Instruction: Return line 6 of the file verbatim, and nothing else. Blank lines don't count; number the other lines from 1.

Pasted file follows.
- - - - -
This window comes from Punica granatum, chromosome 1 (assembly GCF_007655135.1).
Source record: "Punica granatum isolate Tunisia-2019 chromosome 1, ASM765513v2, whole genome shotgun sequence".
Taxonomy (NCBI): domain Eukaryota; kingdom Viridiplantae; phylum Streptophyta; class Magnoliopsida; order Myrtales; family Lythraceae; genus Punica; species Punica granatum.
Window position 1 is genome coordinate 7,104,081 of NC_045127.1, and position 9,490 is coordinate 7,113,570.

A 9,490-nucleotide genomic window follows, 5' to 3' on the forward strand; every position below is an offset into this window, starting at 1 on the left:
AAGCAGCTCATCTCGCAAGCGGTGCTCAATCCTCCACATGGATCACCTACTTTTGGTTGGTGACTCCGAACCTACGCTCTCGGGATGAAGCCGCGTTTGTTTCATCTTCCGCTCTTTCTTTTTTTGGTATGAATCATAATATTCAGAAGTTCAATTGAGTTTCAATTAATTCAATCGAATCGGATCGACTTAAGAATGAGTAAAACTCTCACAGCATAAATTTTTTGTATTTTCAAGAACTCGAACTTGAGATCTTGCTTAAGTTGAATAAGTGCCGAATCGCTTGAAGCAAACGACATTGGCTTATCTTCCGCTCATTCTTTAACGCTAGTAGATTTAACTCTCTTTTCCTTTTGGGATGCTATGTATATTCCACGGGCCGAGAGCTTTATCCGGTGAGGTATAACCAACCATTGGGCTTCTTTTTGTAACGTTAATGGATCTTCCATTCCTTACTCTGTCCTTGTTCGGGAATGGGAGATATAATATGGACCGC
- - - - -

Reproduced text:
AAGCAGCTCATCTCGCAAGCGGTGCTCAATCCTCCACATGGATCACCTACTTTTGGTTGGTGACTCCGAACCTACGCTCTCGGGATGAAGCCGCGTTTGTTTCATCTTCCGCTCTTTCTTTTTTTGGTATGAATCATAATATTCAGAAGTTCAATTGAGTTTCAATTAATTCAATCGAATCGGATCGACTTAAGAATGAGTAAAACTCTCACAGCATAAATTTTTTGTATTTTCAAGAACTCGAACTTGAGATCTTGCTTAAGTTGAATAAGTGCCGAATCGCTTGAAGCAAACGACATTGGCTTATCTTCCGCTCATTCTTTAACGCTAGTAGATTTAACTCTCTTTTCCTTTTGGGATGCTATGTATATTCCACGGGCCGAGAGCTTTATCCGGTGAGGTATAACCAACCATTGGGCTTCTTTTTGTAACGTTAATGGATCTTCCATTCCTTACTCTGTCCTTGTTCGGGAATGGGAGATATAATATGGACCGC